“As we look ahead into the next century, leaders will be those who empower others.”-
Bill Gates[1]

As a young person growing up in Nigeria, I was exposed to four kinds of leadership that had influence on my life; I have spent much of my life trying to unlearn these qualities. 

Unlearning these leadership skills and styles is important in aiding who I am becoming as a leader in this ever-evolving world.

This essay will evaluate leadership in Nigeria and the power of coaching in cultivating collective intelligence and emphatic leadership. It will focus on two key coaching theories centred around “Thinking Environment” and “Co- Active Coaching”. In this essay I discuss my creation, a hybrid of these two theories, as a means of solving what I personally consider as leadership problems in Nigeria.

The first leadership style I came in contact with was with my parents. I come from a home where to an extent freedom and free will is allowed.

My father, a Muslim, allows for the occasional Sunday school services that my mother will take us to. This is note-worthy because not only is Nigeria a patriarchal society, it is also a society that is centred around the man’s ownership of the woman and the children.

However, this freedom of will was cut short with the realisation of my sexuality, and that the need for me to hide and/or deny it means more to my parents than the support I need to live an authentic life.

I chose not to hide it, and in doing so, realise that, oftentimes, leadership is about choice.  And that sometimes, the choices are not in favour of everyone.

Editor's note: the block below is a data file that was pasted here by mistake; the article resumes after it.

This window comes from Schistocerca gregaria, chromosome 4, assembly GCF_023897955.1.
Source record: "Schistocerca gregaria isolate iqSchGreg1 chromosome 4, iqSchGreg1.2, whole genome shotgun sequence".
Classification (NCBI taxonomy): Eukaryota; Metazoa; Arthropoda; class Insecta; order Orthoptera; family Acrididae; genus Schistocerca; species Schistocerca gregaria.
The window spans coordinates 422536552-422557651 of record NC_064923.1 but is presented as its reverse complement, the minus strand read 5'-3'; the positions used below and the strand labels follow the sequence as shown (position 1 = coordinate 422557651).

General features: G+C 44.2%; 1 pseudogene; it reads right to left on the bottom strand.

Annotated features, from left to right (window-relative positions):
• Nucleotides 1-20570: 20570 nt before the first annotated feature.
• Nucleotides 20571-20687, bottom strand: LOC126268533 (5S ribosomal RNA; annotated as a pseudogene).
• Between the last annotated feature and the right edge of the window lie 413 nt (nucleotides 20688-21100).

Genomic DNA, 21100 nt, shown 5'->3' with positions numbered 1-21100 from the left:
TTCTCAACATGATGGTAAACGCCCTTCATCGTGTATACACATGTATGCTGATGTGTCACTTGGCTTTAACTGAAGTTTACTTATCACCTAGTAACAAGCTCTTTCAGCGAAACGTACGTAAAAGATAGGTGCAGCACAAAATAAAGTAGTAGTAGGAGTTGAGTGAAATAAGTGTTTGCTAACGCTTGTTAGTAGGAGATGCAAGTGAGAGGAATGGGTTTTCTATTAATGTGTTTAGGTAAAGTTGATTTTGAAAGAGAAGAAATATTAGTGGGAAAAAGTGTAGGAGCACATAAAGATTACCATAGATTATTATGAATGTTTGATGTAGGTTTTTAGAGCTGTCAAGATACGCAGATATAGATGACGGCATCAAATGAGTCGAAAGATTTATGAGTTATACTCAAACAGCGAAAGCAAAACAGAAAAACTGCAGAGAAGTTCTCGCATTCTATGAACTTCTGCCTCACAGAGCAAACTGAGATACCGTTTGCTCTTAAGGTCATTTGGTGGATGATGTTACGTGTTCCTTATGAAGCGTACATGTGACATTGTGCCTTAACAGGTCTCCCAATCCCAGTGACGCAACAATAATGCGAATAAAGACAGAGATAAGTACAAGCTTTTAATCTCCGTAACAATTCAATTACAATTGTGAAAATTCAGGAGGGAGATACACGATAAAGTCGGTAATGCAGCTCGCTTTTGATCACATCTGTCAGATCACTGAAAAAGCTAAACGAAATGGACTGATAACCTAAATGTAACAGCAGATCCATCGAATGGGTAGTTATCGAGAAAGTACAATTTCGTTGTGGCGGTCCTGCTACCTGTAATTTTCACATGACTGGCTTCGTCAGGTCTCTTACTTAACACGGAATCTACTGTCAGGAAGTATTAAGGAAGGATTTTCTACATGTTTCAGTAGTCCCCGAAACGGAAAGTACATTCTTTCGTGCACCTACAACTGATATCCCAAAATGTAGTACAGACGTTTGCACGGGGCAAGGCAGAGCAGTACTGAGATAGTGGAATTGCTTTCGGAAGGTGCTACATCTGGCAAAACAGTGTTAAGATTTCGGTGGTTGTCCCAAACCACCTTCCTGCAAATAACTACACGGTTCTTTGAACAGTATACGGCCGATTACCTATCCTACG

From age six to eighteen, I encountered another form of leadership through my teachers. Theirs is the leadership that brings knowledge and understanding. 

This leadership also introduced me to the principle of the stick and the carrot. Through this leadership, I learnt about accountability, reward, punishment, and the “Importance of Being Earnest”

However, this leadership also introduced me to the trauma of extreme punishment that leaves scars, fear, and doubt.

As I encountered religion, I was exposed to another set of leaders, the pastors in my church. They were to nurture both my physical and spiritual growth. While they helped my younger self to develop in a way that allowed me to conform to the expectation within the society, it took away my ability to explore my individuality and connect that with the experience of others.

As a young child, I needed these styles of leadership in my life, not because they were the most appropriate, but because they were best suited for my nurturing in the setting I existed in.

However, as an adult who worked within the employment market in Nigeria before leaving for the UK, I realised that the style of leadership that operates within Nigeria is not one that allows for proactive engagement.

The leadership that I experienced and that still prevails, fails to create a thinking environment to enable collective intelligence and empathic leadership.

For the sake of this essay, I will define collective intelligence as, ‘the ability of systems or leaders to use empathic leadership as a tool to tap into the ability of its followers’ to solve problems, and in the creation of systems that work

I am going to focus specifically on Nigeria in this essay, simply because it is the setting in which I most experience the type of leadership I will be discussing.

To understand how important is the need for collective intelligence and empathic leadership in Nigeria, I want to give a brief overview of the country, and the crisis which the lack of leadership which I sought, is creating there.

As of 2020 the estimated population of Nigeria stood at over 200million[2] of which more than 60% are aged 15-30 years[3]. The country is facing challenges, some of which have been compounded by the coronavirus pandemic. 

 Nigeria’s unemployment rate stands at over 33.3%[4] and in the age range 15-35 is more than 40%.[5] Further, the underemployment rate is around 15%.[6]

 The country is being projected to be the third most populous country in the world by 2050[7], creating overpopulation in a world facing one of its greatest peacetime challenges, climate change.

Given this plethora of challenges, one thing is clear; there is a need for transformational leadership that will enable the collective intelligence of Nigerians.